the text content of the document, then replace the original content with
the new content. To do that, I convert this entry from byte[] to String:

//iEntry is the entry number and index for the linked list
String sData = new String((byte[]) llData.get(iEntry));

And when I'm done editing the string, I put it back into the llData
LinkedList of byte[]'s like this:

llData.set(iEntry, sData.getBytes());

This is the only thing I change in any entries. It is part of a loop. I
load in the original file one time, then I go through a loop, editing the
content entry, replacing it in the LinkedList, then saving a file with the
new entry, and repeating from the editing step on. Each time I save, I'm
calling the output method again, so the output streams should be new and
"clean." (If there's any reason why they aren't, I'd like to know, and
also know what I can do to prevent it.)

Have you tried leaving out this step, effectively creating a duplicate of
the original ZIP? My guess is that that will work...
The strange thing is that this is working perfectly on 3 boxen, all on
different operating systems, and is only messing up on 1 box, which is on
the same OS as one of the other function boxen -- and it doesn't do it all
the time, it only messes up some files.


Could you look at the language/locale settings of the machines? You use
byte[]->String and String->byte[] conversions without an explicit encoding,
which will default to a system-dependant encoding. Try leaving out the
modification pass and if that works, figure out what the default encoding is
for the machines where it does work and use that encoding explicitly in your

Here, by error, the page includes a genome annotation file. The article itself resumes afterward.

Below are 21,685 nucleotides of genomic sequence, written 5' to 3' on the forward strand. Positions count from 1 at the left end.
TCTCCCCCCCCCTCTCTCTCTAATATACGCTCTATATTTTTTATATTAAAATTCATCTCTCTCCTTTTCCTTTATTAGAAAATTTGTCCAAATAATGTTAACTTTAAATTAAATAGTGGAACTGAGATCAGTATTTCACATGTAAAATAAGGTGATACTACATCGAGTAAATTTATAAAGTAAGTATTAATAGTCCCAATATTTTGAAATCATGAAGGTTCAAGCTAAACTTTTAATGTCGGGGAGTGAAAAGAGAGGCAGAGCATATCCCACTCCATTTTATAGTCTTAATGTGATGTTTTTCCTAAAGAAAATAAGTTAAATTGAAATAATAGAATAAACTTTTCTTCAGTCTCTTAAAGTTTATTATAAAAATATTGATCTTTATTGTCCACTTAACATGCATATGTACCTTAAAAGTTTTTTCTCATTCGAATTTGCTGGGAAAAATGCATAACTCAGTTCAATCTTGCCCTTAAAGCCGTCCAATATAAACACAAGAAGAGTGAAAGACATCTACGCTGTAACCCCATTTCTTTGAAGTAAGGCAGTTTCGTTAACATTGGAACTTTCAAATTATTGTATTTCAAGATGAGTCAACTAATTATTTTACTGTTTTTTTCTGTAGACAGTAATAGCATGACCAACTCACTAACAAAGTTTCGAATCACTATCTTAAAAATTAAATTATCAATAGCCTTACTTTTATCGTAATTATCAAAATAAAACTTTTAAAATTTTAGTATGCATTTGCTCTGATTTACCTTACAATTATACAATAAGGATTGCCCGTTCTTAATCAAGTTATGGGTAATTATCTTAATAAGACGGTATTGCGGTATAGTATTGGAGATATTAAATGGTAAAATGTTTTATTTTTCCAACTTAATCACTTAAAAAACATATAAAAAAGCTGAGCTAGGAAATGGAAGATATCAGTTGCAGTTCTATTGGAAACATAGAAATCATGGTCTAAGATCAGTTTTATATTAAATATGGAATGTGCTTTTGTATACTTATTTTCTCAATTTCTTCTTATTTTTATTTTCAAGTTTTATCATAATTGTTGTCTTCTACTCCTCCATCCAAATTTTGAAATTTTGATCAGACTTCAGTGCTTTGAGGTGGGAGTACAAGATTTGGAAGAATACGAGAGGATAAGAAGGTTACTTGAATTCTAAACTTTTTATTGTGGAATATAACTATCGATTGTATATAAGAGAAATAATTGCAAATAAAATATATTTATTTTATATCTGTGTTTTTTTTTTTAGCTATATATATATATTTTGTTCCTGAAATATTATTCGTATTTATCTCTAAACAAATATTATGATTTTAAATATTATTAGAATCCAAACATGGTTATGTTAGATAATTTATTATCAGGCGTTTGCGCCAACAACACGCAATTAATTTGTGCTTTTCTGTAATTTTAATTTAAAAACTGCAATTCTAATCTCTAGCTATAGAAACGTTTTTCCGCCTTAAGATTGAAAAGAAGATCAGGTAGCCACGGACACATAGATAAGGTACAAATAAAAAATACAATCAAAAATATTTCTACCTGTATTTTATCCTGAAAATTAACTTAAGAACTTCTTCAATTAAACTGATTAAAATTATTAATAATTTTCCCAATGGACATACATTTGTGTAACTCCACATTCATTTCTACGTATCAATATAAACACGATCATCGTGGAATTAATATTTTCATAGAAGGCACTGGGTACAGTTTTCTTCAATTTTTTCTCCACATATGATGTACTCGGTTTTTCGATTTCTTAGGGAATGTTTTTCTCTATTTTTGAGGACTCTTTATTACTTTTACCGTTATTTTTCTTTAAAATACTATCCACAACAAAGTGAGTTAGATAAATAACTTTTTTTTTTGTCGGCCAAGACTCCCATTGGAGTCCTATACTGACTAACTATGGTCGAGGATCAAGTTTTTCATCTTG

code. It might just work on all machines then...

Good luck,

Silvio Bierman
Jul 17 '05 #4
Silvio Bierman wrote:

"Hal Vaughan" <ha*@thresholddigital.com> wrote in message
news:re********************@comcast.com...
Silvio Bierman wrote:
>
> "Hal Vaughan" <ha*@thresholddigital.com> wrote in message
> news:re********************@comcast.com...
>> I am writing out archive files using ZipOutputStream with the
>> following code:
On second thought I realized that a BAOS#flush is a noop and looking at
your code I doubt that is has something to do with flushing.

When I have all the entries loaded, I edit one, the one that contains all
the text content of the document, then replace the original content with
the new content. To do that, I convert this entry from byte[] to String:

//iEntry is the entry number and index for the linked list
String sData = new String((byte[]) llData.get(iEntry));

And when I'm done editing the string, I put it back into the llData
LinkedList of byte[]'s like this:

llData.set(iEntry, sData.getBytes());

This is the only thing I change in any entries. It is part of a loop. I